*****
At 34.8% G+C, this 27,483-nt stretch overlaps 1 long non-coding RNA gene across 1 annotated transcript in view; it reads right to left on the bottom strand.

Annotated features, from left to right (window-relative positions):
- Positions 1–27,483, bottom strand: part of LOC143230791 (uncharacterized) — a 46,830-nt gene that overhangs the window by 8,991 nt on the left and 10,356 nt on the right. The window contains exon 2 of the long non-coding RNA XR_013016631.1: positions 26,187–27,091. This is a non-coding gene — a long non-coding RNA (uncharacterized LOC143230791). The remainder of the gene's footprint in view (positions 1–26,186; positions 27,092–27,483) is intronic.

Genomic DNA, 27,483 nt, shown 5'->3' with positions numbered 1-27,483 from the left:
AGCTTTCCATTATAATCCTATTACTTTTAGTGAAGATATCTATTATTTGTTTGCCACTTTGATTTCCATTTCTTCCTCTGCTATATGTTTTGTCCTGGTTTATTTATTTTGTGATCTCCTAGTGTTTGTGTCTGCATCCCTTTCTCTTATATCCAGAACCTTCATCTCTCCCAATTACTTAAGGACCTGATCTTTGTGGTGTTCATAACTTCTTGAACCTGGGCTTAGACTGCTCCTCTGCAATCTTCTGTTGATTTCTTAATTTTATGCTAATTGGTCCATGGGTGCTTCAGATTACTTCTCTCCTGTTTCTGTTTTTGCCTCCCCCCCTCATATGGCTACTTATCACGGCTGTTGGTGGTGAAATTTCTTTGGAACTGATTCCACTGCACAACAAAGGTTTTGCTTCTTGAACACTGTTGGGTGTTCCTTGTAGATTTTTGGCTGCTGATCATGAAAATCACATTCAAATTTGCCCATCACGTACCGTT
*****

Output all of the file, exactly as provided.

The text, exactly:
At 34.8% G+C, this 27,483-nt stretch overlaps 1 long non-coding RNA gene across 1 annotated transcript in view; it reads right to left on the bottom strand.

Annotated features, from left to right (window-relative positions):
- Positions 1–27,483, bottom strand: part of LOC143230791 (uncharacterized) — a 46,830-nt gene that overhangs the window by 8,991 nt on the left and 10,356 nt on the right. The window contains exon 2 of the long non-coding RNA XR_013016631.1: positions 26,187–27,091. This is a non-coding gene — a long non-coding RNA (uncharacterized LOC143230791). The remainder of the gene's footprint in view (positions 1–26,186; positions 27,092–27,483) is intronic.

Genomic DNA, 27,483 nt, shown 5'->3' with positions numbered 1-27,483 from the left:
AGCTTTCCATTATAATCCTATTACTTTTAGTGAAGATATCTATTATTTGTTTGCCACTTTGATTTCCATTTCTTCCTCTGCTATATGTTTTGTCCTGGTTTATTTATTTTGTGATCTCCTAGTGTTTGTGTCTGCATCCCTTTCTCTTATATCCAGAACCTTCATCTCTCCCAATTACTTAAGGACCTGATCTTTGTGGTGTTCATAACTTCTTGAACCTGGGCTTAGACTGCTCCTCTGCAATCTTCTGTTGATTTCTTAATTTTATGCTAATTGGTCCATGGGTGCTTCAGATTACTTCTCTCCTGTTTCTGTTTTTGCCTCCCCCCCTCATATGGCTACTTATCACGGCTGTTGGTGGTGAAATTTCTTTGGAACTGATTCCACTGCACAACAAAGGTTTTGCTTCTTGAACACTGTTGGGTGTTCCTTGTAGATTTTTGGCTGCTGATCATGAAAATCACATTCAAATTTGCCCATCACGTACCGTT